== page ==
Next Creative Leaders: Alexandra Sobiecki
on Oct 28, 2017
Art Director - Spotify New York
Three words you’d use to describe yourself?
Curious Earthy Bangs.
What work are you most proud of and why?
As President Barack Obama’s term was nearing an end, Spotify offered him his first public job. We had our CEO, Daniel Ek, tweet out a job posting on our careers page for a President of Playlists. A job with very, very exact requirements that only Obama could ever qualify for. The idea was covered in over 300 press articles and 175 TV segments, including the BBC, CNN and Comedy Central. On social we hit No.1 on Reddit, and were also a No.1 Twitter Moment. Spotify received over 900 applications.
It was incredible how this idea came together. Within minutes of us presenting it, our Creative Director started making calls to see how we could pull it off. He quickly got the idea in front of our head of PR, then our CMO, and finally the Spotify founder Daniel EK. Mobilizing everyone from PR to HR in a matter of minutes is one of the great benefits of working internally.
What does leadership mean to you?
Being a great leader to me means being a great listener. Simply listening can inherently empower everyone around you and build long term trust. It also protects yourself from discounting any ideas or thoughts others might have.
What’s your “breaking into advertising” story?
After winning The Young Ones Student Awards in 2010, I used my Leo Burnett scholarship money to fly to New York for the event. My copywriter and I went to a portfolio review hoping to get in front of Gerry Graf. Time ran out and they shut off the lights on us, but Gerry stayed to review our portfolio in the dark. He asked us where our dream job was and promised to personally call the Chief Creative Officer to get us an interview. Sure enough, we woke up to a text from him saying that he had done just that. If felt completely unreal. After that, we took to the streets and literally knocked on the doors of every agency asking if there was anyone to have a quick look at our work. Lots of Creative Directors gave us time because they thought we were bold for just showing up. We ended up with multiple offers, and landed at CP+B Miami working with one of the most penciled creatives in the industry.
Your mom is an immigrant from Poland. How has that shaped your life and point of view?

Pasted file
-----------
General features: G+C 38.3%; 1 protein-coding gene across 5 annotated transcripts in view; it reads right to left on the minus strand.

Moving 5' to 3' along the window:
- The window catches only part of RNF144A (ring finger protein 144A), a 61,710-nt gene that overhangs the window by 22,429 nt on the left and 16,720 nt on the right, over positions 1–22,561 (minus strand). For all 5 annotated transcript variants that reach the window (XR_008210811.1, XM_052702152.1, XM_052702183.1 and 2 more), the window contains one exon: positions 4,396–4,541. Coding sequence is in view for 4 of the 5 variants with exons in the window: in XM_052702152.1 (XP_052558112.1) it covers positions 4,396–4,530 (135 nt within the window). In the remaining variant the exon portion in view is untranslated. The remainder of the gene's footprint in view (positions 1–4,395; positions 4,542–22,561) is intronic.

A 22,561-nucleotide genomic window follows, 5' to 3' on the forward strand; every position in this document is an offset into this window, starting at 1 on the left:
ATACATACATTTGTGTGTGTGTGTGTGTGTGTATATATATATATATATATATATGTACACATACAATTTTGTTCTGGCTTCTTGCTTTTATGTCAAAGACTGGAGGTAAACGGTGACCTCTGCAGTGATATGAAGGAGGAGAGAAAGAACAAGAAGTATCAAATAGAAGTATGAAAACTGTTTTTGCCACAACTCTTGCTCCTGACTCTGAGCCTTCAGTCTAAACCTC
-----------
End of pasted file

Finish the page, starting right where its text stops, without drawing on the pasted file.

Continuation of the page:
My mom came to America when she was 21. She is the strongest, hardest working, and selfless person I know. Those qualities fueled my drive and pushed me to never settle. Her fight gave me great perspective on why I need to appreciate all the little things, the bad things, and even the exciting things.
You have dyslexia. What effect has that had on your creative path?
It was near impossible for me to read so I was naturally drawn to the arts from an early age. I fell head over heels for cinema which taught me so much about the art of storytelling, technology, color and photography. It was the perfect foundation for my career now.
You have an awesome technique for testing the strength/validity of your ideas. Can you share that with us?
It’s a technique embraced strongly at CP+B. We submit our ideas in “Press Release Format.” This means you distill your idea the PR headline you’d write about it. This helps make sure your thoughts are as simple as possible, and fueled by a strong tension that makes it buzzworthy. In any order, you state the client, what they did and why. [Client] did [idea] to prove [ your tension]. An example of this is CP+B’s famous Burger King Whopper Freakout: Burger King removes the Whopper to prove how much people love it...
You recently left the advertising world for Spotify. Why did you make that choice?
I was getting disenchanted working on products that I didn’t believe in. I wanted to find a client that I felt passionate about day in and day out. Spotify is one of those rare companies that makes a positive impact in people’s lives. Getting more music in the hands of more people is something I can really get behind.
Additionally, working with musicians directly has been incredibly inspiring. They are so venerable when it comes to making their music and extremely selfless when it comes to their fans. I have gained a next level appreciation for artists since working at Spotify.
Any tips for creatives who who would like to make that shift from agency to internal creative team?
Find a company that you wholeheartedly believe in — both their values and their product. This can be anything from your favorite fashion label to a film production company you are obsessed with. Shoot for the moon — these days creatives are an invaluable asset to any company.
You recently “woke up” to the experiences of professional women. Can you talk about that?
This gets back to communication for me. Finding someone in a leadership role you trust and can confide in is really important. I’ve found that here. Before joining Spotify, I had this perception that if I spoke up and shared how I felt, it would be a sign of “weakness” or would come across as “complaining.” I was building my own walls.
I also felt the need to be super competitive with other women — something I want to work on. By building close ties with other creative women we can learn, trust, and empower each other more. I feel so much stronger emotionally and creatively since I began openly collaborating and having honest dialogue with my female creative colleagues.
Who’s your biggest #Shero right now?
Jackie Jantos, the VP of the Brand and Creative department at Spotify. When I was interviewing at Spotify I did a little research on Jackie and I was blown away by her motto: “Be hard on ideas; be gentle on people.”
Jackie fast tracks bold ideas and then asks to push them to the edge. She pushes trust to the forefront of judging ideas and nurturing relationships. She is exactly the kind of leader I want to work with — and hope to become.